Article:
Games on DS or I-pad?


The lure and interest in computer games is increasing in our son (now 8) since my last post on this subject. He now has some older friends with DS’s and has played a few games with his auntie on her i-pad.

While we don’t want to say no outright to his getting a device to play video games on, we do want him to think it through before making his own final decision.

Here’s how our responses have gone.

You can get either a DS or an i-pod with your own saved-up money, but we’ve noticed that people who  have them:

  •  forget to do other things that they enjoy
  • don’t play with their baby sisters
  • don’t actually learn anything that is going to help them or make them happy later on

We also talked about all the things he likes to do and how he actually doesn’t have time to do all those things so if he has something to play video games on he will have even less time for them.  Also telling him about the fact that his father and I don’t have time for video games and itemizing the other interesting things we find to do (and that he also likes to do).

Whether he decides on getting a game device or not, we know at least that he is thinking a lot about managing his own time, making informed choices, and setting priorities.

One thing I just learned is that DS’s and other similar game devices display games that are very hard to stop after a short period of time; they lure you into playing a single game for 45 minutes or longer. Games available on i-pads and on a computer were created for short periods of time when you’re waiting in a dentists’ office or something like that so they are easier to interrupt and don’t last as long in any case.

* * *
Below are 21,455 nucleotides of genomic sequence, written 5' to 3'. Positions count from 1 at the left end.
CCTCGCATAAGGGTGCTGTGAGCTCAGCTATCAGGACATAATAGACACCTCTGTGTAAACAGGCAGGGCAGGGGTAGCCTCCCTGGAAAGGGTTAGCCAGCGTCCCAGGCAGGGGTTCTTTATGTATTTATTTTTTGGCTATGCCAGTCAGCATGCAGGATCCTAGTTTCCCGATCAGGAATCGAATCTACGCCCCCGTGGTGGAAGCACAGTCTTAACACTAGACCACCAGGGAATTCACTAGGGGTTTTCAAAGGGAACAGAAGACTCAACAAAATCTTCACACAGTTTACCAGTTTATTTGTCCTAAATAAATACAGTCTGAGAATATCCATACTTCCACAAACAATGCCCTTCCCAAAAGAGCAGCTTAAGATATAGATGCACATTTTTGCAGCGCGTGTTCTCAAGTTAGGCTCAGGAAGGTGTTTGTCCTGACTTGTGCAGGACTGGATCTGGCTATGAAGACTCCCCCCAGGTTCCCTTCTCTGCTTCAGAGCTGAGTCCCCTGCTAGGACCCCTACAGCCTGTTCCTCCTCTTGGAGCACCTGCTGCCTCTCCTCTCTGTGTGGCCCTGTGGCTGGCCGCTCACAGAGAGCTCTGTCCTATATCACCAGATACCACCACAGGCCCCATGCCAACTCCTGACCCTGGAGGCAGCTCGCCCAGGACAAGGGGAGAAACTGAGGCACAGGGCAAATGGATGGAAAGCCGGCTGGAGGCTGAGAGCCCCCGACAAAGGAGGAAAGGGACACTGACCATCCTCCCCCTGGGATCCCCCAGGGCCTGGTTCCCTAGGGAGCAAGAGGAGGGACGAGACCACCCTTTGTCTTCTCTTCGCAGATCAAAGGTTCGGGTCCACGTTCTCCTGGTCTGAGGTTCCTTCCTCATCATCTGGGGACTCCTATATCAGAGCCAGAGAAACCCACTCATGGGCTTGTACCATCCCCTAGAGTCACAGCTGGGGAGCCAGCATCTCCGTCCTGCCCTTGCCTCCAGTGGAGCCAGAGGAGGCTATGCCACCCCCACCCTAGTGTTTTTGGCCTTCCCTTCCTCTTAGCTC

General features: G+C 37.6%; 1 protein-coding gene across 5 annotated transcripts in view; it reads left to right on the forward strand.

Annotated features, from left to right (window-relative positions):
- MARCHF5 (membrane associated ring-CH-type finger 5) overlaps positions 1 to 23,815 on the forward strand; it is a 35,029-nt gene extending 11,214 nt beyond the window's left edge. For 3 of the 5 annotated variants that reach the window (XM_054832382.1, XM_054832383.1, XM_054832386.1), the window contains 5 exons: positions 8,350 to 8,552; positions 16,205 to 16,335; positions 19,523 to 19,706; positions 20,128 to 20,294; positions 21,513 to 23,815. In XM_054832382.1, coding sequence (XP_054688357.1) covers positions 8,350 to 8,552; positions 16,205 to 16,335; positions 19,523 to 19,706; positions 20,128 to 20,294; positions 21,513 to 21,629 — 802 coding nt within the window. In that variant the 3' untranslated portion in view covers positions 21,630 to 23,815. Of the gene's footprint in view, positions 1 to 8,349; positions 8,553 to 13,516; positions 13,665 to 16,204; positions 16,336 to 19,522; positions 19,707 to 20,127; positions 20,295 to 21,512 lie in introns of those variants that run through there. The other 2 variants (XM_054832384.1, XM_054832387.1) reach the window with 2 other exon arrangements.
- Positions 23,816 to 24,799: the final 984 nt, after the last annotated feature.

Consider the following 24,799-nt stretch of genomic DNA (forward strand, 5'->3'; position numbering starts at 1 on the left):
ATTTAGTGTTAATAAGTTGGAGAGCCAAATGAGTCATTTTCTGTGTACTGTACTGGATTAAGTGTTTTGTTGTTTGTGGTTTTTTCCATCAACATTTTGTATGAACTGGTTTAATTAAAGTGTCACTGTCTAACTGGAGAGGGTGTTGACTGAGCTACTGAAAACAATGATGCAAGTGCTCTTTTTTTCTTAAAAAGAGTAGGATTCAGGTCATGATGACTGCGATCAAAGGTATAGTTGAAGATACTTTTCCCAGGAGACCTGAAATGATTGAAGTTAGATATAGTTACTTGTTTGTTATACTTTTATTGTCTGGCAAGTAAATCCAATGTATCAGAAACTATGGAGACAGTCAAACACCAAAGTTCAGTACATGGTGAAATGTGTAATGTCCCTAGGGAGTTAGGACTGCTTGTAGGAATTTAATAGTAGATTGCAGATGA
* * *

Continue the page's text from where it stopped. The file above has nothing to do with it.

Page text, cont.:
This entry was posted in Child-rearing, Community, Creativity, Games, Uncategorized. Bookmark the permalink.

3 Responses to Games on DS or I-pad?

  1. Scary. We have managed to avoid so far. We had a couple months of watching TV at their grandparents’ house though… even when it was only when Josh and I were out or in the upstairs apartment, it still turned into too much. Now G keeps telling us she’s scared to go to sleep in her own bed because of the scary things she saw on TV… sigh. At least she sees the link. Not sure where things will go from here. They have an older boy cousin (14 or so) who by choice would spend 100% of the time he is not eating, sleeping or at school on the computer playing video games. When he is not playing, he is asking when he will be able to play and/or complaining about not being able to play. His mother is even fairly progressive in her views about limiting screen time, but feels he spent so much time at his grandmother’s house indoors playing video games at a critical age that feels at this point there is no alternative without alienating her son… aah! Where’s the line?

  2. Blossom says:

    Hey there, I have two boys, ages 7 and 11. A couple of thoughts as you are making the very big decision to bring a video game system into your life: the handheld devices tend to be isolating and easier to lose yourself in. They also tempt us to take them along on outings and very quickly we’ve allowed them to have too much presence in our lives. You might consider a Wii or another system that plugs into a television so you and your husband can “enjoy” playing with your son. Also, he will not be able to manage his own time, so decide in advance how many minutes and what days of the week you will allow it. A timer helps but you will still find yourself waiting for him to “save” his level.

    Keep in mind, too, that an iPad and some DSs have Internet capabilities, so that may be something you’d like to avoid longterm.

    I wish you the best of luck with this. I have found it to be one of the greatest parenting challenges of our time.

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